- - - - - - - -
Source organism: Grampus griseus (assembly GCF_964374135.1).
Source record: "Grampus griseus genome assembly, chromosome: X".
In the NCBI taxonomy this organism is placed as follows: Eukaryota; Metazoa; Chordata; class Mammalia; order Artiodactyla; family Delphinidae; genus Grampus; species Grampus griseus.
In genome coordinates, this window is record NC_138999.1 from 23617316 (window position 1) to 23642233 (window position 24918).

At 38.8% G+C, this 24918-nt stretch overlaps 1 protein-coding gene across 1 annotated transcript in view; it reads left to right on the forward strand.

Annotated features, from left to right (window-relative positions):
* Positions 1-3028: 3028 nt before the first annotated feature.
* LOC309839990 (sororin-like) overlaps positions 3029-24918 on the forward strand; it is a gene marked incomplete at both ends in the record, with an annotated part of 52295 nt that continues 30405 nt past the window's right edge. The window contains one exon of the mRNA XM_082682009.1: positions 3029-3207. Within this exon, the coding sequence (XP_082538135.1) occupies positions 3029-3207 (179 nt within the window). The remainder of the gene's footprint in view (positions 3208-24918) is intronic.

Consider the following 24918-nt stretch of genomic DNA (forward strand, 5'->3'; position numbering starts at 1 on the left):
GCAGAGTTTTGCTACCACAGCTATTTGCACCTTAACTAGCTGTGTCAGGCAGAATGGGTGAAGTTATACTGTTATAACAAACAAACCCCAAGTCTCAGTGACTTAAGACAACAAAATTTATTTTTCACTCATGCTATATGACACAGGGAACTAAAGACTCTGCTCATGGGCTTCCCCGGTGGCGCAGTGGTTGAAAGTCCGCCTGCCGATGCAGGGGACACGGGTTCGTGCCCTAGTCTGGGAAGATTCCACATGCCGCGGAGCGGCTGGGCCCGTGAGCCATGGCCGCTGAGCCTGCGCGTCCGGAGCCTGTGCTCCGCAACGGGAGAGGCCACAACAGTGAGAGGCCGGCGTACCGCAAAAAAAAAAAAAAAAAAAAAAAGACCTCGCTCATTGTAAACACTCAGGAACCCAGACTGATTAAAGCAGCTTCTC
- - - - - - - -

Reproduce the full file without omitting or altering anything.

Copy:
Source organism: Grampus griseus (assembly GCF_964374135.1).
Source record: "Grampus griseus genome assembly, chromosome: X".
In the NCBI taxonomy this organism is placed as follows: Eukaryota; Metazoa; Chordata; class Mammalia; order Artiodactyla; family Delphinidae; genus Grampus; species Grampus griseus.
In genome coordinates, this window is record NC_138999.1 from 23617316 (window position 1) to 23642233 (window position 24918).

At 38.8% G+C, this 24918-nt stretch overlaps 1 protein-coding gene across 1 annotated transcript in view; it reads left to right on the forward strand.

Annotated features, from left to right (window-relative positions):
* Positions 1-3028: 3028 nt before the first annotated feature.
* LOC309839990 (sororin-like) overlaps positions 3029-24918 on the forward strand; it is a gene marked incomplete at both ends in the record, with an annotated part of 52295 nt that continues 30405 nt past the window's right edge. The window contains one exon of the mRNA XM_082682009.1: positions 3029-3207. Within this exon, the coding sequence (XP_082538135.1) occupies positions 3029-3207 (179 nt within the window). The remainder of the gene's footprint in view (positions 3208-24918) is intronic.

Consider the following 24918-nt stretch of genomic DNA (forward strand, 5'->3'; position numbering starts at 1 on the left):
GCAGAGTTTTGCTACCACAGCTATTTGCACCTTAACTAGCTGTGTCAGGCAGAATGGGTGAAGTTATACTGTTATAACAAACAAACCCCAAGTCTCAGTGACTTAAGACAACAAAATTTATTTTTCACTCATGCTATATGACACAGGGAACTAAAGACTCTGCTCATGGGCTTCCCCGGTGGCGCAGTGGTTGAAAGTCCGCCTGCCGATGCAGGGGACACGGGTTCGTGCCCTAGTCTGGGAAGATTCCACATGCCGCGGAGCGGCTGGGCCCGTGAGCCATGGCCGCTGAGCCTGCGCGTCCGGAGCCTGTGCTCCGCAACGGGAGAGGCCACAACAGTGAGAGGCCGGCGTACCGCAAAAAAAAAAAAAAAAAAAAAAAGACCTCGCTCATTGTAAACACTCAGGAACCCAGACTGATTAAAGCAGCTTCTC